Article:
•If he does seem overly stressed while in crate - read the instructions at bottom of this page.
•Have the crate in areas where he can be with the family - knowing that he is a part of the family will make a huge difference in his comfort level.
• Strollers - strollers have been known to help the dog whose family needs to move about the house with their resting pet. If a pet-specific stroller is to be used, it is crucial that there be a clasp on the inside that will strap your pet so that he cannot get out. Avoid jolts as you move the carriage. Using a harness whose grommet is not pulling on his vertebrae or any area which may hamper the rehabilitation efforts is a must. Strollers can even be placed directly next to you while in bed at night, which is almost as good as having your pet in bed with you. One site that sells nice strollers is Discount Ramps.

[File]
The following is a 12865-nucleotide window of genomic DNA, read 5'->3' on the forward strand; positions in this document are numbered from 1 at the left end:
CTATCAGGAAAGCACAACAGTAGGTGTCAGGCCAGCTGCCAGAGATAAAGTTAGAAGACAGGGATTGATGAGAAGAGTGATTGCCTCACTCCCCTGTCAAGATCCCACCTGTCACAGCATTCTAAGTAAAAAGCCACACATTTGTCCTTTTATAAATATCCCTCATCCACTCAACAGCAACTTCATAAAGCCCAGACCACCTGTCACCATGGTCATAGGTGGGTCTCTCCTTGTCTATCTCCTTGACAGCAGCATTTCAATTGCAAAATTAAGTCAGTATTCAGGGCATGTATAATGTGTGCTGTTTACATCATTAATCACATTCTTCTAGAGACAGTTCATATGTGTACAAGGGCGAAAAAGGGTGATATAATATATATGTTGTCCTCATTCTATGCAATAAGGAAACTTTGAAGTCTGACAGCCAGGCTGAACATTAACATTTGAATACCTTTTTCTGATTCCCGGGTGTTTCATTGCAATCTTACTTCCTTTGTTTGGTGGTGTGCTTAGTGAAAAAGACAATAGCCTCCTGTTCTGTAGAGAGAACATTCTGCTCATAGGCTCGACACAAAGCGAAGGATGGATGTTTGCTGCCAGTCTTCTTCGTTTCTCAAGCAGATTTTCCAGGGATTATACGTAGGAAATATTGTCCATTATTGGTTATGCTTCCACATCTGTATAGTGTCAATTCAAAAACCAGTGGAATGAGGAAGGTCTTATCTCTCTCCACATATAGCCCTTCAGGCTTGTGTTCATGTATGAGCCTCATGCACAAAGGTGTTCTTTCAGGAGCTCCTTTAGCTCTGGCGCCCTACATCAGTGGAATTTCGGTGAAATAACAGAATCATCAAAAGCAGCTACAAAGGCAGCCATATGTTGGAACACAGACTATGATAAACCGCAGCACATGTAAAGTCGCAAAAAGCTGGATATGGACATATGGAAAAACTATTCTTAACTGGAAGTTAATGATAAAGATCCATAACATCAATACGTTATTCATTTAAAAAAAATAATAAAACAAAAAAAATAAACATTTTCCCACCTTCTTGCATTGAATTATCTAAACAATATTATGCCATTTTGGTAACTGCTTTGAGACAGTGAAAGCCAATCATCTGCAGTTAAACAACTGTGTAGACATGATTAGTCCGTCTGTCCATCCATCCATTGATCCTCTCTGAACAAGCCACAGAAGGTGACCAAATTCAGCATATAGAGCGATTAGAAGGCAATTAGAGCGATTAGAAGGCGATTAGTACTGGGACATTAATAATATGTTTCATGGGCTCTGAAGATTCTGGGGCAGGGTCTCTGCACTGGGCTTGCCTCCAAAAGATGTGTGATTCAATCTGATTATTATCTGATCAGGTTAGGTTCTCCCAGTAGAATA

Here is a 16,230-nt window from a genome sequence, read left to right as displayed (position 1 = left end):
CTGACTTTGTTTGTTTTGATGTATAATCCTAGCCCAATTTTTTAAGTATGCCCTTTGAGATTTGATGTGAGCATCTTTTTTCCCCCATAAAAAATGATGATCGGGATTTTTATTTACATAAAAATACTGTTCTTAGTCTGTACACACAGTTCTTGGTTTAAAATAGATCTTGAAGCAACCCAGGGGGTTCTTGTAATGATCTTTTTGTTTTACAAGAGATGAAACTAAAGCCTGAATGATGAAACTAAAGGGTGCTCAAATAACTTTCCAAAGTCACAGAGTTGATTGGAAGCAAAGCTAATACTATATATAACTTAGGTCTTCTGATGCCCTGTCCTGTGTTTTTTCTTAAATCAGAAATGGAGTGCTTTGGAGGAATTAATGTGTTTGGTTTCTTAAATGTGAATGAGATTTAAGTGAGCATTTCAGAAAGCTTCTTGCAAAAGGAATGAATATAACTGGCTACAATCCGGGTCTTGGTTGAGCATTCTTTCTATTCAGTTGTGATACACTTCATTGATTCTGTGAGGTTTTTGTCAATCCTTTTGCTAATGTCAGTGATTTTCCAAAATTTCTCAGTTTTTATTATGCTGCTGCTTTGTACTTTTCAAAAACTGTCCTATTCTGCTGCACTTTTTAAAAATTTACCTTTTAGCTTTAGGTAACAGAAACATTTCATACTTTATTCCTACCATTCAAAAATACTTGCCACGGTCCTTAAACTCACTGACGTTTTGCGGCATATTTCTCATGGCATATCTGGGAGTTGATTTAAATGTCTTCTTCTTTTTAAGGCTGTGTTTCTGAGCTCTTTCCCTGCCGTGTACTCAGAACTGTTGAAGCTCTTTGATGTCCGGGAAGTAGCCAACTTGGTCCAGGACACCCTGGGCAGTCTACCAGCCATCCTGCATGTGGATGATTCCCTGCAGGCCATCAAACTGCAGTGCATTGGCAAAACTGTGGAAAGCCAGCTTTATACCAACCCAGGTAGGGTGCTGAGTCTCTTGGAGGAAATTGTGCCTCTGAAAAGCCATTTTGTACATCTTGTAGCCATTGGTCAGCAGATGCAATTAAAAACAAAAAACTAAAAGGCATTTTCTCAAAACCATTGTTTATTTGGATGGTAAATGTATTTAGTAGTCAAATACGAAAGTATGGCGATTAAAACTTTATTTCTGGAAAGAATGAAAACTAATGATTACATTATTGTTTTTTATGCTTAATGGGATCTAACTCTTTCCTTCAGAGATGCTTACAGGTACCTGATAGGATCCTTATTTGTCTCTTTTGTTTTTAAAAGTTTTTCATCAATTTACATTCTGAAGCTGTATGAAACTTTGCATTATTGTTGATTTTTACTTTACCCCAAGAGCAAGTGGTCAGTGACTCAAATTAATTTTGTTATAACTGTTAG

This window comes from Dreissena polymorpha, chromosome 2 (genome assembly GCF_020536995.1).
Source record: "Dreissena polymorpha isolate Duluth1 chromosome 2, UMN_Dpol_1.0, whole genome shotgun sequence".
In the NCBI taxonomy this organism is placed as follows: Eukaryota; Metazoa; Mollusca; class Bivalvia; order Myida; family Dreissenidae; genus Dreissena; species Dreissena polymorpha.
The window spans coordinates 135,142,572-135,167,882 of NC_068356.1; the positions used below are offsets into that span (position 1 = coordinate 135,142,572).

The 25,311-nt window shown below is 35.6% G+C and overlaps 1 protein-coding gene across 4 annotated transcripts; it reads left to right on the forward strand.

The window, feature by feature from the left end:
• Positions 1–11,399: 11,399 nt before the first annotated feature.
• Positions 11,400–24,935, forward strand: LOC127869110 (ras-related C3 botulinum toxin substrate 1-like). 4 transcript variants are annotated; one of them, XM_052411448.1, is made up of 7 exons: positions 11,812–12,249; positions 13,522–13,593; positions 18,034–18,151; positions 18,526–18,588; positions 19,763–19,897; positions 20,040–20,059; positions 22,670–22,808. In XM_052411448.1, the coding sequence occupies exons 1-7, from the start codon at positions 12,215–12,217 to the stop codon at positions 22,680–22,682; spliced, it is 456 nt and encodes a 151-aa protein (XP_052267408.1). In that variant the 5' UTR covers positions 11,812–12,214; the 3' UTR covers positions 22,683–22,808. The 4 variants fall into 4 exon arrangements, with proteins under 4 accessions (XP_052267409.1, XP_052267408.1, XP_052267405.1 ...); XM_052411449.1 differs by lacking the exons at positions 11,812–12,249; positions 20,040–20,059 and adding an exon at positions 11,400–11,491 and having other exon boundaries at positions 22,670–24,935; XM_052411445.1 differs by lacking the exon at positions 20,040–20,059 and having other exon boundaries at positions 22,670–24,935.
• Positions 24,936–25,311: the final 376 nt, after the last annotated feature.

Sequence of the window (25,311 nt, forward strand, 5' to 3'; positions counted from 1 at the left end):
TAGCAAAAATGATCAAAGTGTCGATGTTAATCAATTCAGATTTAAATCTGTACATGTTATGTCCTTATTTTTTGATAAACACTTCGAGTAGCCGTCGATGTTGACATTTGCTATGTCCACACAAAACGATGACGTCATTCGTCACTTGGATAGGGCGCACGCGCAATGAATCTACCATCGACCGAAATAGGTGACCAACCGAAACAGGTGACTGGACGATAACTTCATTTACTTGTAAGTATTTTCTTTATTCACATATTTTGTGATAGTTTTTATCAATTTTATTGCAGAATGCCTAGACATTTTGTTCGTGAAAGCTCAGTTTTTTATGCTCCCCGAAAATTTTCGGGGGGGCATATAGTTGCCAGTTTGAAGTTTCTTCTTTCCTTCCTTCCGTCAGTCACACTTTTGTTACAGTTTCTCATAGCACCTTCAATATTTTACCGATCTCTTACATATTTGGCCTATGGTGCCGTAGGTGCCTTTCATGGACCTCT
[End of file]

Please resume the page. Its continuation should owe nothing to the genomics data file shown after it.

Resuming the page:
•Proper Fitting Harnesses - Call the folks at Dachshund Delights for information pertaining to proper harnesses. Never use a collar on a Dachshund, period.
•Toys and treats - ensuring that your dog is happy and safe should be the two top priorities here. There are many safe toys for some dogs, but not all toys and treats are safe for all dogs. Rawhide, greenies, nylabones are ones that I do not use anymore, nor would I recommend for any dog to use. There have been far too many instances of choking and worse. After seeing my own dogs gagging on the ends of a few rawhides and having to literally dislodge them from their throats, not to mention reading horror stories of how greenies and nylabones have stuck to the inners of animals, I simply won't take the chance.
•Selecting Toys - being very mindful of how easily your dog plays with his toys will be helpful in selecting them. If he has a tendency to destroy the squeaker toys, leaving one in there could prove fatal for it only takes a minute for some dogs to de-squeak one and then possibly swallow the inner plastic, outer covering, stuffing, and/or squeak mechanism.